Five Little Letters: An Easter Reflection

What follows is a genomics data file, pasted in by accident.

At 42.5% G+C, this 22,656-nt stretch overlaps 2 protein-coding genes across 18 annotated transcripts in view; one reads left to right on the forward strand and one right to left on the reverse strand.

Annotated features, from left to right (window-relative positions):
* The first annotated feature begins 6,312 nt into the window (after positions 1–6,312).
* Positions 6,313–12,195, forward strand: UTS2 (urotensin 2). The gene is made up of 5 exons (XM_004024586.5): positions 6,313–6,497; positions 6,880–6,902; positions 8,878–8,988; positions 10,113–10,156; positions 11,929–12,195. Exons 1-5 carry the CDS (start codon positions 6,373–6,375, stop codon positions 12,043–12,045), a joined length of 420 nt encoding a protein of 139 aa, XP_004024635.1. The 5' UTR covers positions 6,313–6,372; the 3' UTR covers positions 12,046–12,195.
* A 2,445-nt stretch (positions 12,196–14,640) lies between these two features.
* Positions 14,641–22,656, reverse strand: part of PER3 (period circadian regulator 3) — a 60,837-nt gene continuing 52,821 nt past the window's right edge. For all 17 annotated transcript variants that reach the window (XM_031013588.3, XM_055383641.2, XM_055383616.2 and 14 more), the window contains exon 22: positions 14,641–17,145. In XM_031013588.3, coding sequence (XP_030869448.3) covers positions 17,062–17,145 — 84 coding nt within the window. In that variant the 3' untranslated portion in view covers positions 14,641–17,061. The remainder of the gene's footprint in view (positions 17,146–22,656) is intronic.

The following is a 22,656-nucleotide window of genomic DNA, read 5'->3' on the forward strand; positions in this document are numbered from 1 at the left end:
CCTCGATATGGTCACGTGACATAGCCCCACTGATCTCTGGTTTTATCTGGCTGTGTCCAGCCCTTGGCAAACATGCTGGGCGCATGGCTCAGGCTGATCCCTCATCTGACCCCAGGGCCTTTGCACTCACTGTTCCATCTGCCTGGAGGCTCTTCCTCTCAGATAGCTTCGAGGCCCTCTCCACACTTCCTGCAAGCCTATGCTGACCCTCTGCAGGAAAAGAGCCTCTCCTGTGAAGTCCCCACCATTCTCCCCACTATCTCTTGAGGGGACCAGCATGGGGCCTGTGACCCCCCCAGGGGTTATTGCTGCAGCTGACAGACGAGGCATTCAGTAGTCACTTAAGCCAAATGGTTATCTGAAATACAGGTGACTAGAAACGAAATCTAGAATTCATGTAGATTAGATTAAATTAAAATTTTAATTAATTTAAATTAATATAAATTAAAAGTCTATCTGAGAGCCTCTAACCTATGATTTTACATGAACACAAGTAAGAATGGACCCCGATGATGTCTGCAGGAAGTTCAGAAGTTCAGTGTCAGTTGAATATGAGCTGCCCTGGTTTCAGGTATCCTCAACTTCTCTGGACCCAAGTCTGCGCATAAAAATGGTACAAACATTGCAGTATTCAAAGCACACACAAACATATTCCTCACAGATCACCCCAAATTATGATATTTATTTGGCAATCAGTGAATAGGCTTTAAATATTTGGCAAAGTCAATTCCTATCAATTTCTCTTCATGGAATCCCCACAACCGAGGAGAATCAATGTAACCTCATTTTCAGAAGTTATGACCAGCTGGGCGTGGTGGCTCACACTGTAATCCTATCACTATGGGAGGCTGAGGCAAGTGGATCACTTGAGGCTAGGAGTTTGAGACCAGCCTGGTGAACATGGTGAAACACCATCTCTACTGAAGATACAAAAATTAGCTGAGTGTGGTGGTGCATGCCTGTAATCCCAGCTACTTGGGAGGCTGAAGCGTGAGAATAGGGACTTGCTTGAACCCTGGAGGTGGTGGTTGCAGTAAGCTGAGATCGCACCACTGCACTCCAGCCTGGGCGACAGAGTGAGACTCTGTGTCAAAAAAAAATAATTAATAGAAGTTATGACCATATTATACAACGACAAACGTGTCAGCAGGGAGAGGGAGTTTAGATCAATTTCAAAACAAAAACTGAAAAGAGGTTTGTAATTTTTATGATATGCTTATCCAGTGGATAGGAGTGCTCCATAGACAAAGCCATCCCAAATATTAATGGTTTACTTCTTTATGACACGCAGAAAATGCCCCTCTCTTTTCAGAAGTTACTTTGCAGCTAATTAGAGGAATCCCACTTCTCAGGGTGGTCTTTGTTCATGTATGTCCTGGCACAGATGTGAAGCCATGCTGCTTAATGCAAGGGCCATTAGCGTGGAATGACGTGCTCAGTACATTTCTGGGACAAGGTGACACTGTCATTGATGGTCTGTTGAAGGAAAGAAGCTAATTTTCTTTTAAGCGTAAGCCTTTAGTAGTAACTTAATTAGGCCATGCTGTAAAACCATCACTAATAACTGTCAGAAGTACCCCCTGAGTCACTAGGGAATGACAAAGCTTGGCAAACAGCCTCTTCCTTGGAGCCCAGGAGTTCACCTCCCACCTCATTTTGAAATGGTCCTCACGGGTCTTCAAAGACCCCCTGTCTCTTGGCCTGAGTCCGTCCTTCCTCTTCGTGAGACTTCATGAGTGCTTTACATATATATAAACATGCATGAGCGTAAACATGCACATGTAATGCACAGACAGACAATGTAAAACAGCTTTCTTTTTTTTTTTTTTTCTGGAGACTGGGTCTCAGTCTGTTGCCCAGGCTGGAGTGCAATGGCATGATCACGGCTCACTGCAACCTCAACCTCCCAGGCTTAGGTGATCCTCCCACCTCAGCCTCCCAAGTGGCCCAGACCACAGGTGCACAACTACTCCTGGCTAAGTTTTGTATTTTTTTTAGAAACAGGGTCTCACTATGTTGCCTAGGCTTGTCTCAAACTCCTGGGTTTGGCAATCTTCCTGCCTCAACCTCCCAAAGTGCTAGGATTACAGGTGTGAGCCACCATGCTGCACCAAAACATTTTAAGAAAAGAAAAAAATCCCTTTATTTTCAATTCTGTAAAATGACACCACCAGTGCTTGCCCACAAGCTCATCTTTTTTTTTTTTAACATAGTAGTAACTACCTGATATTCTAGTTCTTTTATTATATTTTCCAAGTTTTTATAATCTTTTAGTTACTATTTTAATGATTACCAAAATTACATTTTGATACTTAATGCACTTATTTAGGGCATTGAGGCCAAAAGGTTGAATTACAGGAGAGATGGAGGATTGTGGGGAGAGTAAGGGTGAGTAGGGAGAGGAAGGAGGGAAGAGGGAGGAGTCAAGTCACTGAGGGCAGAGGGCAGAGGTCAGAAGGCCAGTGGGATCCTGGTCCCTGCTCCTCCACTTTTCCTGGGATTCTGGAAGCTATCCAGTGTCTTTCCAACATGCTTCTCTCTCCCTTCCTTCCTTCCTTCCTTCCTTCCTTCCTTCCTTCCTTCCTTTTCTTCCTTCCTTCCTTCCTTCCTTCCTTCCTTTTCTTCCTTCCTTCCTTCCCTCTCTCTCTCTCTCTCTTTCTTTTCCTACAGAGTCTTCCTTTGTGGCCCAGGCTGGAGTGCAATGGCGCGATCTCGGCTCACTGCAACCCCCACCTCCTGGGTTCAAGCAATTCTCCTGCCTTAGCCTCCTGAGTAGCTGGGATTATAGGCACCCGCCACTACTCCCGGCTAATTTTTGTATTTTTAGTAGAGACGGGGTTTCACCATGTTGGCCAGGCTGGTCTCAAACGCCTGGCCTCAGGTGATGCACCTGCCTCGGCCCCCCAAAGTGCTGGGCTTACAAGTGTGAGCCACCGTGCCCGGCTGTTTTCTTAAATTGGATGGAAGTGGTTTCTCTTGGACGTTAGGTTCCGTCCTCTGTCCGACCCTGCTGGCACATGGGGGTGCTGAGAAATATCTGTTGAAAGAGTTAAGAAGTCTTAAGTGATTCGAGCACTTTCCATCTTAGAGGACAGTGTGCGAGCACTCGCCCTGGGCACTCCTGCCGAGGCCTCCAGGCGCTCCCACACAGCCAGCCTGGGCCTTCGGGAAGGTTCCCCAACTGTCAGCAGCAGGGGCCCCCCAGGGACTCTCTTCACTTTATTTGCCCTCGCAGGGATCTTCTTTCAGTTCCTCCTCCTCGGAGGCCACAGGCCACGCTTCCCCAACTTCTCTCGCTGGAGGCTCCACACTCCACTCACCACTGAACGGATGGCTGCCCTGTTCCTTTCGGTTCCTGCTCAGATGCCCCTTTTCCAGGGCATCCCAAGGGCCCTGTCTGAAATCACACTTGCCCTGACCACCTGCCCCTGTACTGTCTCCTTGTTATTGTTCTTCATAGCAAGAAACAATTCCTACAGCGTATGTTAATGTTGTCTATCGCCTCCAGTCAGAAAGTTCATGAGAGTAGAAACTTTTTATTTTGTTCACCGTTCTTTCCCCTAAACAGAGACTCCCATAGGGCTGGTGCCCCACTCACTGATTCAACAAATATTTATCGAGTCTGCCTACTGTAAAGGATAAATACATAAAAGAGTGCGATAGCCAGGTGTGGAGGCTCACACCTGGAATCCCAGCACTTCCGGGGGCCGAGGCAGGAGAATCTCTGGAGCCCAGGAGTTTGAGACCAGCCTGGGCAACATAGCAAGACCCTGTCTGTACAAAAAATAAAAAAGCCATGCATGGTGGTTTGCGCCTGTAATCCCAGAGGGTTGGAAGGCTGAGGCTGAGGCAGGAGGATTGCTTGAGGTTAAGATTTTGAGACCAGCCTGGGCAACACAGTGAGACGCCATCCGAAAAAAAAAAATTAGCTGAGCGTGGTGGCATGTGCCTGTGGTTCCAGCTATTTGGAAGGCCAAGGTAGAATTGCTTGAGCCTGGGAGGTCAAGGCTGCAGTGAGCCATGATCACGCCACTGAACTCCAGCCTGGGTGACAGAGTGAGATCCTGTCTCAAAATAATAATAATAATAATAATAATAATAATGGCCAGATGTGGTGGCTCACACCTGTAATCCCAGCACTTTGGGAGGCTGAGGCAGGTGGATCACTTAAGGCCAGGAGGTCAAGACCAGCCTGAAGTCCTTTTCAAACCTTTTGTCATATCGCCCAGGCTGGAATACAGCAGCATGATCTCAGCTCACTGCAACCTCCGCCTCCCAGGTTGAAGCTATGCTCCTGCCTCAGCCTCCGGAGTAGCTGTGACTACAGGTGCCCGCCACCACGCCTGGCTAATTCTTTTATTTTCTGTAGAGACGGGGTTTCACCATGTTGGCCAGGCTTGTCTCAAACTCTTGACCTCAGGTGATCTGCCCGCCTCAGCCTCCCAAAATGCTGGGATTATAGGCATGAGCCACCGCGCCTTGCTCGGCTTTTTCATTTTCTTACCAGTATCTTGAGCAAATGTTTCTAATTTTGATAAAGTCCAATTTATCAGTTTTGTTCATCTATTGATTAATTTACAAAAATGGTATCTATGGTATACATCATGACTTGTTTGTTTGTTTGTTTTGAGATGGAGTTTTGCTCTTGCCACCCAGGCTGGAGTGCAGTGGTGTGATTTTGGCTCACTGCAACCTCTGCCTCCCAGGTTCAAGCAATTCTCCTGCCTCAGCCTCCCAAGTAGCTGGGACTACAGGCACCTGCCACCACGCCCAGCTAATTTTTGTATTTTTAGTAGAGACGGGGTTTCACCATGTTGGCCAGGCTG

This was originally posted at my InterVarsity Press blog "Strangely Dim," Easter 2011. The other day I found this sheet of paper sitting in the printer. About two thirds of the way down the page, about an inch in from the left margin, were five little letters in tiny little type: J-e-s-u-s. That's it - nothing else. Such a tiny little word, made more weighty by being surrounded by nothing. It was an accident of formatting, I'm sure, that "Jesus" showed up all by himself on that page. Maybe a misplaced hard page break or a cell that spilled over the printable area on the page previous. These things happen in a publishing house. But it's an interesting way of looking at Jesus: five little letters, all by themselves, not where you'd expect them. It's arresting in its simplicity. We're generally uncomfortable with simplicity attached to greatness. Simplicity isn't appropriate to superstars, we figure, and so we try to do them a favor by filling up the space with whatever gravitas we can. I'm reminded of King Saul, dressing up shepherd boy David in his kingly armor to the point that David couldn't even move. I'm reminded of Jesus riding into Jerusalem on a colt, the foal of a donkey, with random people making all sorts of obsequious gestures in his path. When simplicity is perpetrated upon us by people we admire, we overcompensate a bit; we offer what we can, even if no offering is solicited. Sometimes all we can think to contribute is our own beard-stroking, chin-tapping egos. If our heroes are going to be so stubbornly simple, we'll have to be pretentious on their behalf. I'm reminded of one of the more remarkable meetings of the twentieth century, at least in terms of popular culture: John Lennon's first encounter with Yoko Ono. She, an avant-garde performance artist, was exhibiting at a gallery in London; he, a world-renowned singer-songwriter, was looking for a good time. Two giant personalities filling one room; simplicity was probably the last thing on anyone's mind. Part of the exhibit was a white ladder to the ceiling, where the viewer would find a magnifying glass. Looking at the ceiling through the magnifying glass, the viewer would find three little letters: Y-e-s. Yes. "You feel like a fool," John told an interviewer years later, "you could fall any minute - and you look through it and it just says 'YES.'" It was a stark contrast to the sort of hypercritical vibe that attends to much pretentiousness and characterized the time: "all anti-, anti-, anti-. Anti-art, anti-establishment." Lennon was hooked, and he soon came to be more identified with Yoko than anyone else in his life - even his songwriting partner Paul McCartney, even his iconic band The Beatles. John eventually wrote "The Ballad of John and Yoko," a plainspoken chronicle of their relationship that compared their experience to that of Jesus: misunderstood, expected to behave in ways they were unwilling to behave, persecuted for being countercultural and having convictions and being, for lack of a better word, simple. "The way things are going," Lennon mused as he sang, "they're gonna crucify me." What sustained Lennon in the face of such pretentious backlash was those three little letters, that soft-spoken "Yes." I'm reminded of the apostle Paul's declaration to the Corinthian church, an assurance that sustained them through the early decades of the church's formation, beset with persecution and misunderstanding: "No matter how many promises God has made, they are 'Yes' in Christ." Yes is a hard word to come by, to be honest, particularly during a recession or a depression or a natural disaster or a nuclear calamity or whatever. I have a friend who once whispered to me gravely in the wee hours of the night that the world will be devastated within twenty years by at least one of three things: a global weather event, a global economic catastrophe, or a global war. So far it looks as though all he got wrong was the timing. And yet still God has made these promises, and still by faith every Easter we declare with Paul that all those promises are "Yes" in Christ. It's an act of defiance that looks suspiciously like an act of naivete, even delusion, and yet what else can we say? I'm reminded of three little days after the death of God, when a woman named Mary shuffled despondently, in her mourning clothes, into a garden to honor the dead. There, unexpectedly, she found Jesus--no big fanfare, no bold or italic or serifs or 40-point type; just Jesus, plain and simple, all five little letters of him. And while the Scriptures don't report this, I imagine when she cried out in awareness that she saw a resurrected Jesus standing there, he responded simply by whispering three little letters: "Yes."